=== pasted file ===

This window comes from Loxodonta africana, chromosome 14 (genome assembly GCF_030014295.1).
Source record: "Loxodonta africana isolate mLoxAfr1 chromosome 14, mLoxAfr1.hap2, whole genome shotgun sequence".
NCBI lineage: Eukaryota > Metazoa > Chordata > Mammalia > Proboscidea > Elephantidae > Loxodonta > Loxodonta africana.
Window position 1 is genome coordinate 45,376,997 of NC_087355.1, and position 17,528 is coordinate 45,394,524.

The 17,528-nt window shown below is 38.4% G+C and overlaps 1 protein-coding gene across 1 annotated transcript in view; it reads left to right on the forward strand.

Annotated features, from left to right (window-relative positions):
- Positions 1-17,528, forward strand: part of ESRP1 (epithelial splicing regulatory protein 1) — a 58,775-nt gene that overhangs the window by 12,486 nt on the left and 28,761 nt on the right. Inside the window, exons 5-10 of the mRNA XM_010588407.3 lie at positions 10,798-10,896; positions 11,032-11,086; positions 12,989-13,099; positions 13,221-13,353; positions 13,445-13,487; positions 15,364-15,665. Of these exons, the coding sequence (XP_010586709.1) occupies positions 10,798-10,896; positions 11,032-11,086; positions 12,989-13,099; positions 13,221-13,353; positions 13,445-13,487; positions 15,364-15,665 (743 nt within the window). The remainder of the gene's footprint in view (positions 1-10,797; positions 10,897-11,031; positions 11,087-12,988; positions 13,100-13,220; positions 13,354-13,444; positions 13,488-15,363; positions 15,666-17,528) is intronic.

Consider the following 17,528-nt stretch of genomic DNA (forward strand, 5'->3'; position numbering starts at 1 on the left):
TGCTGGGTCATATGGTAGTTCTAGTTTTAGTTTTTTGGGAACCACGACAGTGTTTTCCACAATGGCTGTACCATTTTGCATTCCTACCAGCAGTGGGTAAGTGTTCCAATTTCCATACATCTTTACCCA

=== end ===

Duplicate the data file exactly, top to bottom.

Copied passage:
This window comes from Loxodonta africana, chromosome 14 (genome assembly GCF_030014295.1).
Source record: "Loxodonta africana isolate mLoxAfr1 chromosome 14, mLoxAfr1.hap2, whole genome shotgun sequence".
NCBI lineage: Eukaryota > Metazoa > Chordata > Mammalia > Proboscidea > Elephantidae > Loxodonta > Loxodonta africana.
Window position 1 is genome coordinate 45,376,997 of NC_087355.1, and position 17,528 is coordinate 45,394,524.

The 17,528-nt window shown below is 38.4% G+C and overlaps 1 protein-coding gene across 1 annotated transcript in view; it reads left to right on the forward strand.

Annotated features, from left to right (window-relative positions):
- Positions 1-17,528, forward strand: part of ESRP1 (epithelial splicing regulatory protein 1) — a 58,775-nt gene that overhangs the window by 12,486 nt on the left and 28,761 nt on the right. Inside the window, exons 5-10 of the mRNA XM_010588407.3 lie at positions 10,798-10,896; positions 11,032-11,086; positions 12,989-13,099; positions 13,221-13,353; positions 13,445-13,487; positions 15,364-15,665. Of these exons, the coding sequence (XP_010586709.1) occupies positions 10,798-10,896; positions 11,032-11,086; positions 12,989-13,099; positions 13,221-13,353; positions 13,445-13,487; positions 15,364-15,665 (743 nt within the window). The remainder of the gene's footprint in view (positions 1-10,797; positions 10,897-11,031; positions 11,087-12,988; positions 13,100-13,220; positions 13,354-13,444; positions 13,488-15,363; positions 15,666-17,528) is intronic.

Consider the following 17,528-nt stretch of genomic DNA (forward strand, 5'->3'; position numbering starts at 1 on the left):
TGCTGGGTCATATGGTAGTTCTAGTTTTAGTTTTTTGGGAACCACGACAGTGTTTTCCACAATGGCTGTACCATTTTGCATTCCTACCAGCAGTGGGTAAGTGTTCCAATTTCCATACATCTTTACCCA